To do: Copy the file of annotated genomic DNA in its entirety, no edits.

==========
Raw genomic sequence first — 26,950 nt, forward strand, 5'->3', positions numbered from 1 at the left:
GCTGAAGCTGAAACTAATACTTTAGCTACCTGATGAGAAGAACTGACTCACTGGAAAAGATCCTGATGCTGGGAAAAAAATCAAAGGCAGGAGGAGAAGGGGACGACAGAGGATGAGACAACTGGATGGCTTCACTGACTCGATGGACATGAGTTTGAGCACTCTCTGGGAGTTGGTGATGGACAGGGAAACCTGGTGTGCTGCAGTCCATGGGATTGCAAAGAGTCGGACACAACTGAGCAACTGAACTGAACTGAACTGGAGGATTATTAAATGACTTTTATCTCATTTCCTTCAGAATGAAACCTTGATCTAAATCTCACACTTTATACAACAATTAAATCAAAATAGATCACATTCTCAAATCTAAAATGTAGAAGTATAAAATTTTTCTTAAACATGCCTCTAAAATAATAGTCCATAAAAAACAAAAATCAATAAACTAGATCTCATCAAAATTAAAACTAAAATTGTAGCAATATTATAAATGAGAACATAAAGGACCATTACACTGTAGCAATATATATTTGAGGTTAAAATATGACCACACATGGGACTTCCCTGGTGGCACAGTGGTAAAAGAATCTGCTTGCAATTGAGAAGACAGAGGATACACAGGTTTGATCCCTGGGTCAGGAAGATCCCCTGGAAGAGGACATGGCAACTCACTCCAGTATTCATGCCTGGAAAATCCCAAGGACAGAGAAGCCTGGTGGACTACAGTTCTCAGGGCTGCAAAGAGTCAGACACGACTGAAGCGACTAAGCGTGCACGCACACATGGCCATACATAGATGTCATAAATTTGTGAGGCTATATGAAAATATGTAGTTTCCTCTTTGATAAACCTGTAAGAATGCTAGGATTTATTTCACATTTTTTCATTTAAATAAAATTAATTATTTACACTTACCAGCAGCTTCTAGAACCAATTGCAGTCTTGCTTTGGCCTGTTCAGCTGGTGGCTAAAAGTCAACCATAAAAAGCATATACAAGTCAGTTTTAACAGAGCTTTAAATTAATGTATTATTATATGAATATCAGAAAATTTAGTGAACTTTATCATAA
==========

Raw genomic sequence first — 26,950 nt, forward strand, 5'->3', positions numbered from 1 at the left:
GCTGAAGCTGAAACTAATACTTTAGCTACCTGATGAGAAGAACTGACTCACTGGAAAAGATCCTGATGCTGGGAAAAAAATCAAAGGCAGGAGGAGAAGGGGACGACAGAGGATGAGACAACTGGATGGCTTCACTGACTCGATGGACATGAGTTTGAGCACTCTCTGGGAGTTGGTGATGGACAGGGAAACCTGGTGTGCTGCAGTCCATGGGATTGCAAAGAGTCGGACACAACTGAGCAACTGAACTGAACTGAACTGGAGGATTATTAAATGACTTTTATCTCATTTCCTTCAGAATGAAACCTTGATCTAAATCTCACACTTTATACAACAATTAAATCAAAATAGATCACATTCTCAAATCTAAAATGTAGAAGTATAAAATTTTTCTTAAACATGCCTCTAAAATAATAGTCCATAAAAAACAAAAATCAATAAACTAGATCTCATCAAAATTAAAACTAAAATTGTAGCAATATTATAAATGAGAACATAAAGGACCATTACACTGTAGCAATATATATTTGAGGTTAAAATATGACCACACATGGGACTTCCCTGGTGGCACAGTGGTAAAAGAATCTGCTTGCAATTGAGAAGACAGAGGATACACAGGTTTGATCCCTGGGTCAGGAAGATCCCCTGGAAGAGGACATGGCAACTCACTCCAGTATTCATGCCTGGAAAATCCCAAGGACAGAGAAGCCTGGTGGACTACAGTTCTCAGGGCTGCAAAGAGTCAGACACGACTGAAGCGACTAAGCGTGCACGCACACATGGCCATACATAGATGTCATAAATTTGTGAGGCTATATGAAAATATGTAGTTTCCTCTTTGATAAACCTGTAAGAATGCTAGGATTTATTTCACATTTTTTCATTTAAATAAAATTAATTATTTACACTTACCAGCAGCTTCTAGAACCAATTGCAGTCTTGCTTTGGCCTGTTCAGCTGGTGGCTAAAAGTCAACCATAAAAAGCATATACAAGTCAGTTTTAACAGAGCTTTAAATTAATGTATTATTATATGAATATCAGAAAATTTAGTGAACTTTATCATAA